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“Anna, would you like some more tea?”

A stuffed lion, several worn dolls and a teddy bear with a missing eye sat in a congenial group on the attic playroom floor. The early autumn sun slanted through the little windows, making the air hot and still and illuminating the drifting dust motes. She picked up a chipped cup and poured the imaginary tea.

Downstairs her family was busy preparing for their departure. The furniture lay under white shrouds. The shutters were closed. Mother’s voice echoed through the house, ordering the servants to attend to last minute tasks.

“Violet,” she admonished, “You always eat too many scones.” The doll slumped in silent attrition. She poured more tea.

The trunks were loaded, the locks checked and rechecked. Mother and her brothers and sisters and the servants climbed into the four waiting carriages, amid much commotion, and rattled away. The sun was slanting low through the little attic windows and dusk was filling the playroom when she noticed the fading light, the unusual silence.

She stood up and listened. The house was quiet as the grave. She went to the window. The driveway was empty. She’d been forgotten.

She ran to the door, twisted the knob in a panic. It refused to budge. They hadn’t realized she was in here, her racing mind thought, and they had locked her in when they locked up the house. She beat against the door with her tiny bird-like fists, screamed, cried, but no-one came.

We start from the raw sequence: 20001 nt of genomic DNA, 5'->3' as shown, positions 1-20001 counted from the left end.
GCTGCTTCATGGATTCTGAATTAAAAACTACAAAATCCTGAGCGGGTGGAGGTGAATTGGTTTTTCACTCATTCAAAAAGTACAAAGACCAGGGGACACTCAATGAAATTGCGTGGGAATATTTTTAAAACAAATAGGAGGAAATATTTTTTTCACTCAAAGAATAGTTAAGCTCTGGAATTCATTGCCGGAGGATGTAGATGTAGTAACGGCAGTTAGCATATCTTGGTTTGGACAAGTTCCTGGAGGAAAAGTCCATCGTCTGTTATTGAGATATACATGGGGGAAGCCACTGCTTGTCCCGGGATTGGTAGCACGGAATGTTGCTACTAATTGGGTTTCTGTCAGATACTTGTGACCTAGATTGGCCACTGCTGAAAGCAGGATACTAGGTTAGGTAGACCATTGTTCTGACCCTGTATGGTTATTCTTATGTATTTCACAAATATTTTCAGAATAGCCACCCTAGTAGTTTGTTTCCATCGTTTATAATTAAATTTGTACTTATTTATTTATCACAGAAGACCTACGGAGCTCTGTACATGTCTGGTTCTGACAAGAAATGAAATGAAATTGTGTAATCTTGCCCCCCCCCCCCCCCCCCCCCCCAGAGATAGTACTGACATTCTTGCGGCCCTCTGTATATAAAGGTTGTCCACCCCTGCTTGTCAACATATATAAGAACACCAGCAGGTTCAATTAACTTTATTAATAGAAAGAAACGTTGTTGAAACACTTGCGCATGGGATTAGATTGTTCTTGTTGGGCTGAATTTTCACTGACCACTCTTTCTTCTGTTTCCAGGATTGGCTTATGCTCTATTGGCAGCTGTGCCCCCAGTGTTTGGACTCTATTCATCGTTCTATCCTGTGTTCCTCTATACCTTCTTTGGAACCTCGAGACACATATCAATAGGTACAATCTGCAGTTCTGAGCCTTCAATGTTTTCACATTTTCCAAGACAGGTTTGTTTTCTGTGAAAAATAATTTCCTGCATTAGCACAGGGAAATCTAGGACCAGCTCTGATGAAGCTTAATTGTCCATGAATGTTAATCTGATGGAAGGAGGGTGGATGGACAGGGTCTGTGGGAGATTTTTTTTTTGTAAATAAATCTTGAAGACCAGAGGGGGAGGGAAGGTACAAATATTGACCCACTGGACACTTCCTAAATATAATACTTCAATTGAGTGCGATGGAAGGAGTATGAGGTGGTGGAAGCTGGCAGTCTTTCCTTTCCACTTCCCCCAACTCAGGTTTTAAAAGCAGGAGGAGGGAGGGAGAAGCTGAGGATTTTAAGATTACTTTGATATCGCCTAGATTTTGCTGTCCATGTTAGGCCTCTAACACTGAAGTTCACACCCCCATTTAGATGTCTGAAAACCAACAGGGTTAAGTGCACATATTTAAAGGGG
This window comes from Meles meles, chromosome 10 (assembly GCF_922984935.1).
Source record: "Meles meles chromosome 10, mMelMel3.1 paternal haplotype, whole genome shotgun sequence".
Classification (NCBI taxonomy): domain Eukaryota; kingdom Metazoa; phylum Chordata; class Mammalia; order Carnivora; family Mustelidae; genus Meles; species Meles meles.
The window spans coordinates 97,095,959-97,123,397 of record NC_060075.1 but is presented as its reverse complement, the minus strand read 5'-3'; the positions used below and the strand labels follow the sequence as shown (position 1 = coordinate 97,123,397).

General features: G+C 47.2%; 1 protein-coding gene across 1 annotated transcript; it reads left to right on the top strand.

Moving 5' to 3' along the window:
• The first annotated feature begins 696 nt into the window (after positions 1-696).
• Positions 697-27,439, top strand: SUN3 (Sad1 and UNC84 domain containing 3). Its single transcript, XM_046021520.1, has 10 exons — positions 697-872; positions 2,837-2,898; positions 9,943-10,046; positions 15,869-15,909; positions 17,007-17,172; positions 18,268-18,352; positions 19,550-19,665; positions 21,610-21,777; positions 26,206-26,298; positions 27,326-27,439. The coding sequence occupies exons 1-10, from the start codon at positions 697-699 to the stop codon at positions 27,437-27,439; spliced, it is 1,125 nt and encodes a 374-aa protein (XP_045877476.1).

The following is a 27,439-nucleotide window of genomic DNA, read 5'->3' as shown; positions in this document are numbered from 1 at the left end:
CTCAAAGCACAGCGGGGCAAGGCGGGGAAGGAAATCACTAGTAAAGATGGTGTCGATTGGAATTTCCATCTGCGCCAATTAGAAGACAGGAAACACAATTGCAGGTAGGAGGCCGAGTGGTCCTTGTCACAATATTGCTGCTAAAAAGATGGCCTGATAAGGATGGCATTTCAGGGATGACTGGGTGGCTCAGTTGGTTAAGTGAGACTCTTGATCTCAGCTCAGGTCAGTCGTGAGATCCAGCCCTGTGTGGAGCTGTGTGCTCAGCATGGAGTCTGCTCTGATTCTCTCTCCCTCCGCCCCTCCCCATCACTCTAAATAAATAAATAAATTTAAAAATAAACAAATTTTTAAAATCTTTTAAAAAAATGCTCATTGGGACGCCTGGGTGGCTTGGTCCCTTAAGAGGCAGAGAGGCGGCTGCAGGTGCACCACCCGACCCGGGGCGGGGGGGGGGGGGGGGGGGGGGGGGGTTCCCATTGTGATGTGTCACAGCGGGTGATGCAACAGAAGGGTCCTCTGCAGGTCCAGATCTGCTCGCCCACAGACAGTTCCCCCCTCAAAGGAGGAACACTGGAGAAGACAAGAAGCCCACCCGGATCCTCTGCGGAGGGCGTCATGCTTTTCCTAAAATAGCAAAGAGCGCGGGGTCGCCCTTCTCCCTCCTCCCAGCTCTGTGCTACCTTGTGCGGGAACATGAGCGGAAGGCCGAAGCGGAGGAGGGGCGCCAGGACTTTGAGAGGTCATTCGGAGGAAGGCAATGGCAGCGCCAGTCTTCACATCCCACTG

The playroom was almost dark now, her tea party guests indistinct lumps on the floor amid the growing shadows. She fumbled her way across the room until she found the doll cradle. There was an old baby blanket inside. She went to a corner of the playroom and wrapped the blanket around herself, a huddled, frightened ball. Eventually she fell asleep.



“The worst part about it all,” the docent says as he leads the party down the narrow hall to the playroom, “is that the door wasn’t locked at all.”

He turns the knob, throws open the door. He relishes this bit of drama, considers it a fitting end to the tour of the historic house. The visitors crowd into the charmingly antique room, furnished with relics from the past. A cradle, some teacups, a teddy bear with a missing eye. The late summer sun slants through the little windows, making the room hot and still.

“The knob was merely tricky, hard to turn. Sometimes it got stuck. The door was unlocked when they found her, poor thing.”

She sits in a corner, invisible. She waits to be found. When she is alone, she has tea parties.


Credits to: bottlerocket23

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